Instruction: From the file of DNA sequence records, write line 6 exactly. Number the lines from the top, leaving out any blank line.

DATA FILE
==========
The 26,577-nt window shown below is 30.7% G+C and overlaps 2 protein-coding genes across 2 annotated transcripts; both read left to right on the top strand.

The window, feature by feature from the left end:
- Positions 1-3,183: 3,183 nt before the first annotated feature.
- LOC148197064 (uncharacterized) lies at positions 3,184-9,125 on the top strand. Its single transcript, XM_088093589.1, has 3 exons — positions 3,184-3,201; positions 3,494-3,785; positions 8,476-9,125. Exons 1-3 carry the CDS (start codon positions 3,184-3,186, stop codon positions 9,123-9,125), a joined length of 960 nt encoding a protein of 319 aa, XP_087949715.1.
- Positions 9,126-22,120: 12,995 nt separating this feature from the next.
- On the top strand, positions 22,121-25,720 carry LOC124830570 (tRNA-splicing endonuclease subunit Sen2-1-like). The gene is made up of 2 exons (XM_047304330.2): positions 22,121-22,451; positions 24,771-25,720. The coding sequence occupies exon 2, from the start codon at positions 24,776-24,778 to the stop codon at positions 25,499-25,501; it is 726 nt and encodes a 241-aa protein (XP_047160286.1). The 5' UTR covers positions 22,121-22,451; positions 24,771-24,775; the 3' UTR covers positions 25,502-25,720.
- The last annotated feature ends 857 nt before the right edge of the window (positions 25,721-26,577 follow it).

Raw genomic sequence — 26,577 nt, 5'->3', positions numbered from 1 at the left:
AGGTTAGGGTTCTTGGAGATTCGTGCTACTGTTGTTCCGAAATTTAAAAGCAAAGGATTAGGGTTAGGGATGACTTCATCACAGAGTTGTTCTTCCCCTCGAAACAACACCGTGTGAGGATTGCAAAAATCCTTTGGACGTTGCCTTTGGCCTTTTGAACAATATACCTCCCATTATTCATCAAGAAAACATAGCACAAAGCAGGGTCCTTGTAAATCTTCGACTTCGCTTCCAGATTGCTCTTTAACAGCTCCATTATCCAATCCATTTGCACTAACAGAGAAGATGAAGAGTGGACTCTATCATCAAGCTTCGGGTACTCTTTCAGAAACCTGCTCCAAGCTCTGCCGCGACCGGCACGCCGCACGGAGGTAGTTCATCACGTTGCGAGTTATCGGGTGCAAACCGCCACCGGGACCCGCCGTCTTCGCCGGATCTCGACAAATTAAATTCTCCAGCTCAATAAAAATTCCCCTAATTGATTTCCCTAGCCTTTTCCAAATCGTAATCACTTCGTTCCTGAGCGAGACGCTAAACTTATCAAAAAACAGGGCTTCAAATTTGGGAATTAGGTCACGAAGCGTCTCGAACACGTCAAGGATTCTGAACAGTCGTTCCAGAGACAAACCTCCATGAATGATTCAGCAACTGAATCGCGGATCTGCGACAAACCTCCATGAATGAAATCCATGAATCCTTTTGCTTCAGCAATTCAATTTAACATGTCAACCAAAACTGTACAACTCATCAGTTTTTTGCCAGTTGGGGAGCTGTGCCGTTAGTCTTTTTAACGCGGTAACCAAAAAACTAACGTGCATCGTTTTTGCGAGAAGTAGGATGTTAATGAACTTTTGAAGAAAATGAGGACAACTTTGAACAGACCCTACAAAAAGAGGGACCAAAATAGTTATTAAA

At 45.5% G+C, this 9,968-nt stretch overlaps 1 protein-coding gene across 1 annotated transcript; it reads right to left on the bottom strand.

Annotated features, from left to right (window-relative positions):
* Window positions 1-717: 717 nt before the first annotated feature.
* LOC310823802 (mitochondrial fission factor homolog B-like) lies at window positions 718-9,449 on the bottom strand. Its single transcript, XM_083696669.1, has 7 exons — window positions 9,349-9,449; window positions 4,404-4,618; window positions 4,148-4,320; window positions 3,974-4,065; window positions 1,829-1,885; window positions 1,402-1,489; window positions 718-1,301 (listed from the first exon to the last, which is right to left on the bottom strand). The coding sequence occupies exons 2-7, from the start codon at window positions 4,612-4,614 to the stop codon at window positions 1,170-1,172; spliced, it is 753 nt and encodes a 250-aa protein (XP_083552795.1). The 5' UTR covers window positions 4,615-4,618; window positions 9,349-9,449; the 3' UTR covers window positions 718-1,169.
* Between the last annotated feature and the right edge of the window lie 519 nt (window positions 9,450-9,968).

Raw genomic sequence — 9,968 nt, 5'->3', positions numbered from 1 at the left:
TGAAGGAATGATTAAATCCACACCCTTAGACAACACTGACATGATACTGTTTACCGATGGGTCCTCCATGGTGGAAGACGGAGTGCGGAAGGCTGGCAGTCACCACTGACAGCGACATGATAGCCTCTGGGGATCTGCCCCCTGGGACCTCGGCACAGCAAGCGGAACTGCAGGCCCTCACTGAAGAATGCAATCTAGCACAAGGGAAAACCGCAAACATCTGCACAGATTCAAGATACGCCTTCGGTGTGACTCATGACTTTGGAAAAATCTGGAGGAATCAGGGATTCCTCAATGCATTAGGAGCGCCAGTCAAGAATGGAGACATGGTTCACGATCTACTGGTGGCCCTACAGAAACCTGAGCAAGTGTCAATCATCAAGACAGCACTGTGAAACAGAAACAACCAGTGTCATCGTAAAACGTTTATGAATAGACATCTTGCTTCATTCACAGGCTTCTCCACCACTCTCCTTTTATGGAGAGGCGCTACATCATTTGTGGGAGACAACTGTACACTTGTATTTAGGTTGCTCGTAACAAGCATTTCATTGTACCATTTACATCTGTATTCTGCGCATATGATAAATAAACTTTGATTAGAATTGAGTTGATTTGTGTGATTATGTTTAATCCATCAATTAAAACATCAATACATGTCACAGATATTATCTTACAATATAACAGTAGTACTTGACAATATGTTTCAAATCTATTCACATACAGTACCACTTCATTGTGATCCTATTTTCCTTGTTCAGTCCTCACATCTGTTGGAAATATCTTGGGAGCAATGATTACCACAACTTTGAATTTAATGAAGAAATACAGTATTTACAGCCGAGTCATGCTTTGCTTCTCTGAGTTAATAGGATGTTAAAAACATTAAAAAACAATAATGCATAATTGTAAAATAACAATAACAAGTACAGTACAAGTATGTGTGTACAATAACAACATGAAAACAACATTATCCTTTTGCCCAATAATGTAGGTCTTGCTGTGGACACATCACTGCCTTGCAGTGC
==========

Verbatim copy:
- On the top strand, positions 22,121-25,720 carry LOC124830570 (tRNA-splicing endonuclease subunit Sen2-1-like). The gene is made up of 2 exons (XM_047304330.2): positions 22,121-22,451; positions 24,771-25,720. The coding sequence occupies exon 2, from the start codon at positions 24,776-24,778 to the stop codon at positions 25,499-25,501; it is 726 nt and encodes a 241-aa protein (XP_047160286.1). The 5' UTR covers positions 22,121-22,451; positions 24,771-24,775; the 3' UTR covers positions 25,502-25,720.